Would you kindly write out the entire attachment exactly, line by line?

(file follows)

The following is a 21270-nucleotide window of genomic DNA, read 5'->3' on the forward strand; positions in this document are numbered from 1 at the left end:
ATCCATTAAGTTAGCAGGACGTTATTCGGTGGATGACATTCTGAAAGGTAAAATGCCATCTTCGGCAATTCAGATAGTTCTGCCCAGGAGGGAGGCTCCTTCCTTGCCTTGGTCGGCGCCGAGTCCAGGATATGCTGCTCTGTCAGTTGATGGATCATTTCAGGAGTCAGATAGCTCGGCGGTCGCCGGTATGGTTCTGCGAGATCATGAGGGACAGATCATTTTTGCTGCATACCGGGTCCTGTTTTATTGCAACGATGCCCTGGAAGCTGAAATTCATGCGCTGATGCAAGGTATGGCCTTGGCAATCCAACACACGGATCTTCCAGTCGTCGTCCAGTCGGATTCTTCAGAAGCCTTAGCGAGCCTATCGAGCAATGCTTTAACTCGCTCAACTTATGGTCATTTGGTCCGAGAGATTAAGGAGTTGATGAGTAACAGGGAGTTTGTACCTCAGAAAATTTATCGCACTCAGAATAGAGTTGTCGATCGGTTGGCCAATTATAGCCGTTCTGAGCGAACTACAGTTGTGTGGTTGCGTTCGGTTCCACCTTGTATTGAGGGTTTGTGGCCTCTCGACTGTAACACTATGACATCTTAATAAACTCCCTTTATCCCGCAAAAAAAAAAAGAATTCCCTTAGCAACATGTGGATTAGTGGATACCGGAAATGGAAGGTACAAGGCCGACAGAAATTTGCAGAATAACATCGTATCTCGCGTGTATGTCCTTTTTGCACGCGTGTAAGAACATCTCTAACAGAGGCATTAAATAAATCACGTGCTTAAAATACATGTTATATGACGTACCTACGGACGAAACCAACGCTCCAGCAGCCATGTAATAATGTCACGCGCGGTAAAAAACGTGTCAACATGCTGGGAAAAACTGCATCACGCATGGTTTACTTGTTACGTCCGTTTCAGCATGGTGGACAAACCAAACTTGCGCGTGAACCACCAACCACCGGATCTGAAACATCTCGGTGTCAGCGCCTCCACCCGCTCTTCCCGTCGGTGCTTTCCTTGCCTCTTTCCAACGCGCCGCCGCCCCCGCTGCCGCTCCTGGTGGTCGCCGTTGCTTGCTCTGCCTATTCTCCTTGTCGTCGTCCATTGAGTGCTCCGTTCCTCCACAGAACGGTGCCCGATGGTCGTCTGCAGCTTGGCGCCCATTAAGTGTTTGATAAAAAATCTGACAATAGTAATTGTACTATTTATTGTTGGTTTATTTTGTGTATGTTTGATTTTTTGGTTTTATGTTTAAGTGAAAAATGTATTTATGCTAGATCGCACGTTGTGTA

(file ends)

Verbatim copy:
The following is a 21270-nucleotide window of genomic DNA, read 5'->3' on the forward strand; positions in this document are numbered from 1 at the left end:
ATCCATTAAGTTAGCAGGACGTTATTCGGTGGATGACATTCTGAAAGGTAAAATGCCATCTTCGGCAATTCAGATAGTTCTGCCCAGGAGGGAGGCTCCTTCCTTGCCTTGGTCGGCGCCGAGTCCAGGATATGCTGCTCTGTCAGTTGATGGATCATTTCAGGAGTCAGATAGCTCGGCGGTCGCCGGTATGGTTCTGCGAGATCATGAGGGACAGATCATTTTTGCTGCATACCGGGTCCTGTTTTATTGCAACGATGCCCTGGAAGCTGAAATTCATGCGCTGATGCAAGGTATGGCCTTGGCAATCCAACACACGGATCTTCCAGTCGTCGTCCAGTCGGATTCTTCAGAAGCCTTAGCGAGCCTATCGAGCAATGCTTTAACTCGCTCAACTTATGGTCATTTGGTCCGAGAGATTAAGGAGTTGATGAGTAACAGGGAGTTTGTACCTCAGAAAATTTATCGCACTCAGAATAGAGTTGTCGATCGGTTGGCCAATTATAGCCGTTCTGAGCGAACTACAGTTGTGTGGTTGCGTTCGGTTCCACCTTGTATTGAGGGTTTGTGGCCTCTCGACTGTAACACTATGACATCTTAATAAACTCCCTTTATCCCGCAAAAAAAAAAAGAATTCCCTTAGCAACATGTGGATTAGTGGATACCGGAAATGGAAGGTACAAGGCCGACAGAAATTTGCAGAATAACATCGTATCTCGCGTGTATGTCCTTTTTGCACGCGTGTAAGAACATCTCTAACAGAGGCATTAAATAAATCACGTGCTTAAAATACATGTTATATGACGTACCTACGGACGAAACCAACGCTCCAGCAGCCATGTAATAATGTCACGCGCGGTAAAAAACGTGTCAACATGCTGGGAAAAACTGCATCACGCATGGTTTACTTGTTACGTCCGTTTCAGCATGGTGGACAAACCAAACTTGCGCGTGAACCACCAACCACCGGATCTGAAACATCTCGGTGTCAGCGCCTCCACCCGCTCTTCCCGTCGGTGCTTTCCTTGCCTCTTTCCAACGCGCCGCCGCCCCCGCTGCCGCTCCTGGTGGTCGCCGTTGCTTGCTCTGCCTATTCTCCTTGTCGTCGTCCATTGAGTGCTCCGTTCCTCCACAGAACGGTGCCCGATGGTCGTCTGCAGCTTGGCGCCCATTAAGTGTTTGATAAAAAATCTGACAATAGTAATTGTACTATTTATTGTTGGTTTATTTTGTGTATGTTTGATTTTTTGGTTTTATGTTTAAGTGAAAAATGTATTTATGCTAGATCGCACGTTGTGTA